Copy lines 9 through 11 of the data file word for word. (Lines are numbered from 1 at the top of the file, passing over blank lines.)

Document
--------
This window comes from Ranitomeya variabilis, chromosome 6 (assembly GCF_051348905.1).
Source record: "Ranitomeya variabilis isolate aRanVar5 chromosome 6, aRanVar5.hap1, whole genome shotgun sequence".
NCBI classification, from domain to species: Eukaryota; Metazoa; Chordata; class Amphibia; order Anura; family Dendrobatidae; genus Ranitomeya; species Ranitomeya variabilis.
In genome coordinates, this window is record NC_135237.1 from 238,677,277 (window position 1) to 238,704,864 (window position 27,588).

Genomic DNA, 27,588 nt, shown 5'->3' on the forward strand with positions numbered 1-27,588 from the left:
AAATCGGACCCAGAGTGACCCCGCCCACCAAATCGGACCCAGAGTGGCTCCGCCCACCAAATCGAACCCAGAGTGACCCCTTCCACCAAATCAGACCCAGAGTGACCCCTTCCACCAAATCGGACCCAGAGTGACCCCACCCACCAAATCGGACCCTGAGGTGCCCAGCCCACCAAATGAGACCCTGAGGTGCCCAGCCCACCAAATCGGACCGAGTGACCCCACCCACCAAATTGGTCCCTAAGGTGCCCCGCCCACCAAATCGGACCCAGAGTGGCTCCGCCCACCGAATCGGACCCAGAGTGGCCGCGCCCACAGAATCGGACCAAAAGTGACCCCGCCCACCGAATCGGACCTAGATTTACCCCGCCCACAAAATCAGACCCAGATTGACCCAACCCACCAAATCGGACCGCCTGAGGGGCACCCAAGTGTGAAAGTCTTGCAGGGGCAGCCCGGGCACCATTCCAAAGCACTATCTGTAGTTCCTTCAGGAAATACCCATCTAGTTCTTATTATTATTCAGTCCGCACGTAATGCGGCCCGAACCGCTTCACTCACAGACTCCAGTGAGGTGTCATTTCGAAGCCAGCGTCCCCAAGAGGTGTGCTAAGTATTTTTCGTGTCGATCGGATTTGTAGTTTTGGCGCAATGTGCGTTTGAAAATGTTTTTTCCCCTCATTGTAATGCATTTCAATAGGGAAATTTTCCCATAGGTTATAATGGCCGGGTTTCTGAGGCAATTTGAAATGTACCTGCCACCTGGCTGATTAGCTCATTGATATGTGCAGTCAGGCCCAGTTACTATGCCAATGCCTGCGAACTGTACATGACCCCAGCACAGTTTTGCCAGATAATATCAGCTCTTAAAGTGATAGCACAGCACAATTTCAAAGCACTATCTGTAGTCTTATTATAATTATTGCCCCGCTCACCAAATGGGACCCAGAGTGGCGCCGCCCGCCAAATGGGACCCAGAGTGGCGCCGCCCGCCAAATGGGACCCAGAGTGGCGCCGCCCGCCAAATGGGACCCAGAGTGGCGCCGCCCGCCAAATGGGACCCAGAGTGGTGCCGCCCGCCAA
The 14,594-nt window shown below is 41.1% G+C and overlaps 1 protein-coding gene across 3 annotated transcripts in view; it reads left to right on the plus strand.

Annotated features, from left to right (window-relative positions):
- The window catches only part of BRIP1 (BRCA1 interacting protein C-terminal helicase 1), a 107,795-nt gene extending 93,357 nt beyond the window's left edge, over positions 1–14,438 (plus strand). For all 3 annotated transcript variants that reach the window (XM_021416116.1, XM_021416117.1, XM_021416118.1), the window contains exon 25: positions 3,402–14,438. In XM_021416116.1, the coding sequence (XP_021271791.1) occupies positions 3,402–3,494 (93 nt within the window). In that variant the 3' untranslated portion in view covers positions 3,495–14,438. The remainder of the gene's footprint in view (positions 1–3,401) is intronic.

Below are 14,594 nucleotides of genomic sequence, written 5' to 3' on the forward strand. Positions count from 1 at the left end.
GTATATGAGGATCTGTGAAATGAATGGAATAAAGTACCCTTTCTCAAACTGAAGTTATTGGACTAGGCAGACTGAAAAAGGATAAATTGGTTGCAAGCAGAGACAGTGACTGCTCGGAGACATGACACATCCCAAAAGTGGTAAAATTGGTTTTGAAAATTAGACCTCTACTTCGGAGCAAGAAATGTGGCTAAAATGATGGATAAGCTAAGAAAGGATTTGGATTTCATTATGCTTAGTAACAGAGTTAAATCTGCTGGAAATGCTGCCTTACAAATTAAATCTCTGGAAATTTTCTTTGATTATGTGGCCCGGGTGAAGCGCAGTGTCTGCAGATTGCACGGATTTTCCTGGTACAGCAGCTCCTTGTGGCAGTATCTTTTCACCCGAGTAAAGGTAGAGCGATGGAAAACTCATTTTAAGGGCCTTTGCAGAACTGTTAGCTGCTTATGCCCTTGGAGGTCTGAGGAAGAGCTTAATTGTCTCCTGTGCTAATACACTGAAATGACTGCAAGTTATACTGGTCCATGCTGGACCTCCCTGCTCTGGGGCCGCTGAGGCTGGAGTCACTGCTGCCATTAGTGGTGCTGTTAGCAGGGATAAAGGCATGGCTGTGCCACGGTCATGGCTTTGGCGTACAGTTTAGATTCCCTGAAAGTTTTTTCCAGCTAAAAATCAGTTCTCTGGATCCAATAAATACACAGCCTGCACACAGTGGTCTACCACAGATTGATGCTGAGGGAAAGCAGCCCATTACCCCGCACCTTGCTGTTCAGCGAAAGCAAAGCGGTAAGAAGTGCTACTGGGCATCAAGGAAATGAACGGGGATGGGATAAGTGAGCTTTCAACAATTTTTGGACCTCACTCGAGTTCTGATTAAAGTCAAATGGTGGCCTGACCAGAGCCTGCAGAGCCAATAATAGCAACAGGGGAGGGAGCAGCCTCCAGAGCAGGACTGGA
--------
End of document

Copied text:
- The window catches only part of BRIP1 (BRCA1 interacting protein C-terminal helicase 1), a 107,795-nt gene extending 93,357 nt beyond the window's left edge, over positions 1–14,438 (plus strand). For all 3 annotated transcript variants that reach the window (XM_021416116.1, XM_021416117.1, XM_021416118.1), the window contains exon 25: positions 3,402–14,438. In XM_021416116.1, the coding sequence (XP_021271791.1) occupies positions 3,402–3,494 (93 nt within the window). In that variant the 3' untranslated portion in view covers positions 3,495–14,438. The remainder of the gene's footprint in view (positions 1–3,401) is intronic.

Below are 14,594 nucleotides of genomic sequence, written 5' to 3' on the forward strand. Positions count from 1 at the left end.
GTATATGAGGATCTGTGAAATGAATGGAATAAAGTACCCTTTCTCAAACTGAAGTTATTGGACTAGGCAGACTGAAAAAGGATAAATTGGTTGCAAGCAGAGACAGTGACTGCTCGGAGACATGACACATCCCAAAAGTGGTAAAATTGGTTTTGAAAATTAGACCTCTACTTCGGAGCAAGAAATGTGGCTAAAATGATGGATAAGCTAAGAAAGGATTTGGATTTCATTATGCTTAGTAACAGAGTTAAATCTGCTGGAAATGCTGCCTTACAAATTAAATCTCTGGAAATTTTCTTTGATTATGTGGCCCGGGTGAAGCGCAGTGTCTGCAGATTGCACGGATTTTCCTGGTACAGCAGCTCCTTGTGGCAGTATCTTTTCACCCGAGTAAAGGTAGAGCGATGGAAAACTCATTTTAAGGGCCTTTGCAGAACTGTTAGCTGCTTATGCCCTTGGAGGTCTGAGGAAGAGCTTAATTGTCTCCTGTGCTAATACACTGAAATGACTGCAAGTTATACTGGTCCATGCTGGACCTCCCTGCTCTGGGGCCGCTGAGGCTGGAGTCACTGCTGCCATTAGTGGTGCTGTTAGCAGGGATAAAGGCATGGCTGTGCCACGGTCATGGCTTTGGCGTACAGTTTAGATTCCCTGAAAGTTTTTTCCAGCTAAAAATCAGTTCTCTGGATCCAATAAATACACAGCCTGCACACAGTGGTCTACCACAGATTGATGCTGAGGGAAAGCAGCCCATTACCCCGCACCTTGCTGTTCAGCGAAAGCAAAGCGGTAAGAAGTGCTACTGGGCATCAAGGAAATGAACGGGGATGGGATAAGTGAGCTTTCAACAATTTTTGGACCTCACTCGAGTTCTGATTAAAGTCAAATGGTGGCCTGACCAGAGCCTGCAGAGCCAATAATAGCAACAGGGGAGGGAGCAGCCTCCAGAGCAGGACTGGA